The word of God has been so thoroughly tamed that as peddled in the churches there is nothing scandalous, strenuous, or revolutionary about it. It is not even difficult. It is easier to join a Christian church than it is to join Rotary. Whereas in some eras of its history, Christianity was threatened by persecution, in our own American culture, it faces an opposite threat which lies in its very success. Christianity is dying, not of persecution or neglect, but of respectability. W. Waldo Beach from The Christian Life, Richmond, Va.: CLC Press, 1966, p. 11
Shock jock radio hosts achieved their title and their notoriety because of their ability to say things that stretched people beyond their comfort zone. Often times these diatribes pushed not only people’s boundaries but the standards of good taste. However, despite the outrage that they often precipitated, the hosts’ fame and wallets grew. It became so that what they said was evaluated not by the content, but by the number of listeners that it reached, and because the best way to keep people talking is to say something shocking, good manners, facts, and society’s standards were often left by the wayside.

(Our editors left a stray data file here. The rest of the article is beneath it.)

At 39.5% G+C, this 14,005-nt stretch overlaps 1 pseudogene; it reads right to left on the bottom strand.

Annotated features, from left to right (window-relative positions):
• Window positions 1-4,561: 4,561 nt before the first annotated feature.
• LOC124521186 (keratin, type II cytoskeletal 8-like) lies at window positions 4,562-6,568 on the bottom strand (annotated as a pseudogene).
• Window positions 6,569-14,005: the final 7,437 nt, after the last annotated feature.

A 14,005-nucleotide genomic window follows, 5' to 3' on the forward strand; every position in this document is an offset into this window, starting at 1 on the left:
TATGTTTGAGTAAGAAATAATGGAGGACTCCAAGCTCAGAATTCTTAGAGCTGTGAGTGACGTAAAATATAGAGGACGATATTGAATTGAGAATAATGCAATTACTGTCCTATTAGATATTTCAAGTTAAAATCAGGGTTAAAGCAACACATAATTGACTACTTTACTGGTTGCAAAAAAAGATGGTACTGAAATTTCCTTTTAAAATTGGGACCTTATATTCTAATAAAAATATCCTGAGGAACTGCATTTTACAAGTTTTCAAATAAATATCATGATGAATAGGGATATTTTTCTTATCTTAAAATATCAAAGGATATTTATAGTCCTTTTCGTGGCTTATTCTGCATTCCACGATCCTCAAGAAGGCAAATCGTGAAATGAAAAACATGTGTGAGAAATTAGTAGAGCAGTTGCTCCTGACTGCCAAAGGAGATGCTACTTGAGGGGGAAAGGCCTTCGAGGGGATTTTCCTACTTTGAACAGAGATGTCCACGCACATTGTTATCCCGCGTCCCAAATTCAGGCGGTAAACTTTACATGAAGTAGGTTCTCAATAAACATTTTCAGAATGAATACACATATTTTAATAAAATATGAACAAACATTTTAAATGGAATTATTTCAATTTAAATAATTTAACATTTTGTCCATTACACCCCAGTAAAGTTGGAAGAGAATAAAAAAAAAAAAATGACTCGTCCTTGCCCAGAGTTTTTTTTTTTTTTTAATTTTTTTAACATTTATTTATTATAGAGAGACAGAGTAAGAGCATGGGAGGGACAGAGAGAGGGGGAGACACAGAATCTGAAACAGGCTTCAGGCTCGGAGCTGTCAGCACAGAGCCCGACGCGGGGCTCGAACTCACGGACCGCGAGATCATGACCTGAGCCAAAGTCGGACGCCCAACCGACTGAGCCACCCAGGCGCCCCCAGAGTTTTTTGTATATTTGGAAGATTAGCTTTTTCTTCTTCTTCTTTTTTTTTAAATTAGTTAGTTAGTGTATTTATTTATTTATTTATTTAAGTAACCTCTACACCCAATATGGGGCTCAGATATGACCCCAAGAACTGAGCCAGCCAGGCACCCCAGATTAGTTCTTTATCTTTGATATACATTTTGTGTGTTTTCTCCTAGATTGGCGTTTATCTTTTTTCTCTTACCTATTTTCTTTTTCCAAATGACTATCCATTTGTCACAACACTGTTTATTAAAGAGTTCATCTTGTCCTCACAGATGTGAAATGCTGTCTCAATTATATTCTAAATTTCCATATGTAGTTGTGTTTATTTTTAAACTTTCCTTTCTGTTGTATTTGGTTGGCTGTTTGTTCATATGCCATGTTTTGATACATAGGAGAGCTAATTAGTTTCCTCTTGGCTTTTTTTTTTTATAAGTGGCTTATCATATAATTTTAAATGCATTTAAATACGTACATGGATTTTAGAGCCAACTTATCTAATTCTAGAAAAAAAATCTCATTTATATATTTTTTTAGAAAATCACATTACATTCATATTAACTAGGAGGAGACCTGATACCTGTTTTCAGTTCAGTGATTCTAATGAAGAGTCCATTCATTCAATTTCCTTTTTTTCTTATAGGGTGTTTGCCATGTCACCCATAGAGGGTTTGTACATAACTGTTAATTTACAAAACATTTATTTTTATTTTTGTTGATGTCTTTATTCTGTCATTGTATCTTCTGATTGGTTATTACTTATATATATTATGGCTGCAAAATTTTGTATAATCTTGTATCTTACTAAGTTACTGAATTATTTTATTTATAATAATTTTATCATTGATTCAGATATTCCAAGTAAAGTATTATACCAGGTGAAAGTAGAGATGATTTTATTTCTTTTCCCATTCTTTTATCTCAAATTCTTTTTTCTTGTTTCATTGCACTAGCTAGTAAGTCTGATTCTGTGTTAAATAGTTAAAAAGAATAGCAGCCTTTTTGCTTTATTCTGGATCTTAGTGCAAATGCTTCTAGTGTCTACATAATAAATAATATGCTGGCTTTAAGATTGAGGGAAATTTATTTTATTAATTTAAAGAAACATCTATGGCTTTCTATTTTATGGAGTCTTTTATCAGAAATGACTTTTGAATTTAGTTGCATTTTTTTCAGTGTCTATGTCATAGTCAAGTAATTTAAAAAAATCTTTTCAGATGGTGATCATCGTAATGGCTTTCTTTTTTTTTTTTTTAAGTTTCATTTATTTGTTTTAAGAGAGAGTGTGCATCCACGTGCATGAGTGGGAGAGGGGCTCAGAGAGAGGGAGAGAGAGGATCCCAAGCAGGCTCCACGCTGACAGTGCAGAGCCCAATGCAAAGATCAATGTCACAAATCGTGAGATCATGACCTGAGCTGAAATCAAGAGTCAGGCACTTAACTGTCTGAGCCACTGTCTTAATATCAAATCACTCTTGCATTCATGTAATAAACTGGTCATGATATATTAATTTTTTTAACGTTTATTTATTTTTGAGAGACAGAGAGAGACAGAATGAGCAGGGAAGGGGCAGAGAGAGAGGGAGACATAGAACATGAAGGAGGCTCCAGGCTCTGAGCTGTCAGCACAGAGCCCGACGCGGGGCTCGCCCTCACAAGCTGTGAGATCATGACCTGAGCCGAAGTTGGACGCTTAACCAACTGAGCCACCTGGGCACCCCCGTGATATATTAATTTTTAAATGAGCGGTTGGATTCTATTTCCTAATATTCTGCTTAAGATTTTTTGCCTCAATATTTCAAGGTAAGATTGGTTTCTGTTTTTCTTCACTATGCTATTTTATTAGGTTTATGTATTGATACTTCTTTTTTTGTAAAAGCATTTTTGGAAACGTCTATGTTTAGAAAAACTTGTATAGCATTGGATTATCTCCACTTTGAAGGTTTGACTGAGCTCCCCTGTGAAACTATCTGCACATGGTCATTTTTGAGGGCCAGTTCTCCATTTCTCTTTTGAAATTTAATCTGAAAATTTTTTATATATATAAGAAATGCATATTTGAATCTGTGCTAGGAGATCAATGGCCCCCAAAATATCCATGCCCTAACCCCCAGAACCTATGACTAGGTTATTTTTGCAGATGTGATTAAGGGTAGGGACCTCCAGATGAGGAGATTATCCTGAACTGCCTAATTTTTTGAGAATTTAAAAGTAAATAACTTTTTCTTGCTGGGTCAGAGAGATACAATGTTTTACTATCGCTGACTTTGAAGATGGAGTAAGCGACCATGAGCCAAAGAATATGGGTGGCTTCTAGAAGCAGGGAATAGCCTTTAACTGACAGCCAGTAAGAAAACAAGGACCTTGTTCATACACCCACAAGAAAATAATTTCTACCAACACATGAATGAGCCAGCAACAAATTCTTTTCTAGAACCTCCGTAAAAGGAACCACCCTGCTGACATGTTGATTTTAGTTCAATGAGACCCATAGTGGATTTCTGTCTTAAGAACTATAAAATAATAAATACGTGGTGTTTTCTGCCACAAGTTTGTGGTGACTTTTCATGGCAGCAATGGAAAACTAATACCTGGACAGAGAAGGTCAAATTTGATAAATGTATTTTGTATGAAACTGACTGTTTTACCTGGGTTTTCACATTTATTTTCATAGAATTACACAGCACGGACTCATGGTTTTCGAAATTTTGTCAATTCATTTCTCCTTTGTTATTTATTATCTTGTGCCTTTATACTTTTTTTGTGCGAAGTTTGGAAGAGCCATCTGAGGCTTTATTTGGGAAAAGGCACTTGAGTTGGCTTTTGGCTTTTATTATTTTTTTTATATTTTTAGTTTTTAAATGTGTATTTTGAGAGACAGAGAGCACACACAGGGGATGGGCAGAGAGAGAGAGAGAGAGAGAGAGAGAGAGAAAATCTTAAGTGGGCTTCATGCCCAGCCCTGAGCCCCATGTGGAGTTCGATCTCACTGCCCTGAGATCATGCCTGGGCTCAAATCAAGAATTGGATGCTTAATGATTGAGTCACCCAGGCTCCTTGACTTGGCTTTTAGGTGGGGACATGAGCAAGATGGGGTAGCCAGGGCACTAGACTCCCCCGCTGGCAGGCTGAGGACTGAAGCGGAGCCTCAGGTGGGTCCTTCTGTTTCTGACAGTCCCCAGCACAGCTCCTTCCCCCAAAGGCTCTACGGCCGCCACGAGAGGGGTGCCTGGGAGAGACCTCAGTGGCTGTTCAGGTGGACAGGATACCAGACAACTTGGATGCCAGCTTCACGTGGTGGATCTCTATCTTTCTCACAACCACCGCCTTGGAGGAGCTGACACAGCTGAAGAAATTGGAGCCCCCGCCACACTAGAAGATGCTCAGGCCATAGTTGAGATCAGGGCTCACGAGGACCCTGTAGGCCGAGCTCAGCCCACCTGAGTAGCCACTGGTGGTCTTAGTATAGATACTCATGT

In the quotation above, Beach suggests the church faces the opposite problem. Written almost a half century ago, the author posits that the Church, in an attempt to not offend anybody, accepts everything. Read that sentence again. It does not say that the folly of the church is to accept everyone, for we know that God wishes all to come to a saving knowledge of Him (See I Timothy 2:3-4). However, loving a person and loving their behavior are two very different things. In many cases, perhaps in an effort to demonstrate love, the church has ceased to preach the hard and difficult aspects of being a Christian. And because of this, the Church ceases to be the representative of Christ in the world, and instead, because a do-good organization bound by the standards of Christianity but void of its power. For just like the Word is the light onto our individual paths, so it is for the Church. Without it, the church no longer serves its purpose.
Much has been said about the need for individuals to find and live their purpose. This idea is intertwined with the often individualistic way of American life. The idea is that if a person does not do that which they were created for, their life will be meaningless and vapid. It is the same for the Church. If we are willing to put to death all that God called the Church should be, both the provider of love as well as the proclaimer of truth, both the dispenser of discipline as well as the refuge for the recluse, then we should not be surprised when the Church too experiences a slow and stifled death.